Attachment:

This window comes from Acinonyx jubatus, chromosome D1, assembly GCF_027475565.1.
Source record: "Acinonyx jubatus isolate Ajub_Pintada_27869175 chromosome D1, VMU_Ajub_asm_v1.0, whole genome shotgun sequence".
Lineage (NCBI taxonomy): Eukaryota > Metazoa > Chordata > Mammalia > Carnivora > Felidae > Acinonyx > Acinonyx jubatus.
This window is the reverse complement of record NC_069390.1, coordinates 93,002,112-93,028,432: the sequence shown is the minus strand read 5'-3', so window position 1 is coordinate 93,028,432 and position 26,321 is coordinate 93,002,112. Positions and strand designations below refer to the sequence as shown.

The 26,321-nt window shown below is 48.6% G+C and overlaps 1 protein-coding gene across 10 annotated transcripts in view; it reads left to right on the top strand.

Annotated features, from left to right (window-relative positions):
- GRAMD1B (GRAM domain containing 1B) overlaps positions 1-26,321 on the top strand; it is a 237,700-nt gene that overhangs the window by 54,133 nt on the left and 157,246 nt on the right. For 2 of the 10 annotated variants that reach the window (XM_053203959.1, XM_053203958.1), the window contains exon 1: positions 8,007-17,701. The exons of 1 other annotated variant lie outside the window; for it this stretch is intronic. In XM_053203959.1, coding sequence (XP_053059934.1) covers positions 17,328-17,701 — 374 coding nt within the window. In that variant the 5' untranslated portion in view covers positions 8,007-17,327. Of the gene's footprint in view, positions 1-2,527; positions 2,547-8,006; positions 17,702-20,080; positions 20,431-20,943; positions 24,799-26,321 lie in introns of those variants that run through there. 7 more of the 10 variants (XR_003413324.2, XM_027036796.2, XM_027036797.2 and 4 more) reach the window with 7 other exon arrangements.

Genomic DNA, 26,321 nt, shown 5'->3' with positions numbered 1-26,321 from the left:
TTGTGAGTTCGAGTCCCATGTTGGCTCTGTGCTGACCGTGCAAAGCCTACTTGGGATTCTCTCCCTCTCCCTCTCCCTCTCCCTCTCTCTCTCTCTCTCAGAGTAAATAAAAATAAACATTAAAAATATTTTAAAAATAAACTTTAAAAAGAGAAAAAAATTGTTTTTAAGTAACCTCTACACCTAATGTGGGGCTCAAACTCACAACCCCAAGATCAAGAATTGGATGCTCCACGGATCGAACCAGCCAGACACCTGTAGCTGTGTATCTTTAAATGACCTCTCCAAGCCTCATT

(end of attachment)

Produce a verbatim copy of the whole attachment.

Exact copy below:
This window comes from Acinonyx jubatus, chromosome D1, assembly GCF_027475565.1.
Source record: "Acinonyx jubatus isolate Ajub_Pintada_27869175 chromosome D1, VMU_Ajub_asm_v1.0, whole genome shotgun sequence".
Lineage (NCBI taxonomy): Eukaryota > Metazoa > Chordata > Mammalia > Carnivora > Felidae > Acinonyx > Acinonyx jubatus.
This window is the reverse complement of record NC_069390.1, coordinates 93,002,112-93,028,432: the sequence shown is the minus strand read 5'-3', so window position 1 is coordinate 93,028,432 and position 26,321 is coordinate 93,002,112. Positions and strand designations below refer to the sequence as shown.

The 26,321-nt window shown below is 48.6% G+C and overlaps 1 protein-coding gene across 10 annotated transcripts in view; it reads left to right on the top strand.

Annotated features, from left to right (window-relative positions):
- GRAMD1B (GRAM domain containing 1B) overlaps positions 1-26,321 on the top strand; it is a 237,700-nt gene that overhangs the window by 54,133 nt on the left and 157,246 nt on the right. For 2 of the 10 annotated variants that reach the window (XM_053203959.1, XM_053203958.1), the window contains exon 1: positions 8,007-17,701. The exons of 1 other annotated variant lie outside the window; for it this stretch is intronic. In XM_053203959.1, coding sequence (XP_053059934.1) covers positions 17,328-17,701 — 374 coding nt within the window. In that variant the 5' untranslated portion in view covers positions 8,007-17,327. Of the gene's footprint in view, positions 1-2,527; positions 2,547-8,006; positions 17,702-20,080; positions 20,431-20,943; positions 24,799-26,321 lie in introns of those variants that run through there. 7 more of the 10 variants (XR_003413324.2, XM_027036796.2, XM_027036797.2 and 4 more) reach the window with 7 other exon arrangements.

Genomic DNA, 26,321 nt, shown 5'->3' with positions numbered 1-26,321 from the left:
TTGTGAGTTCGAGTCCCATGTTGGCTCTGTGCTGACCGTGCAAAGCCTACTTGGGATTCTCTCCCTCTCCCTCTCCCTCTCCCTCTCTCTCTCTCTCTCAGAGTAAATAAAAATAAACATTAAAAATATTTTAAAAATAAACTTTAAAAAGAGAAAAAAATTGTTTTTAAGTAACCTCTACACCTAATGTGGGGCTCAAACTCACAACCCCAAGATCAAGAATTGGATGCTCCACGGATCGAACCAGCCAGACACCTGTAGCTGTGTATCTTTAAATGACCTCTCCAAGCCTCATT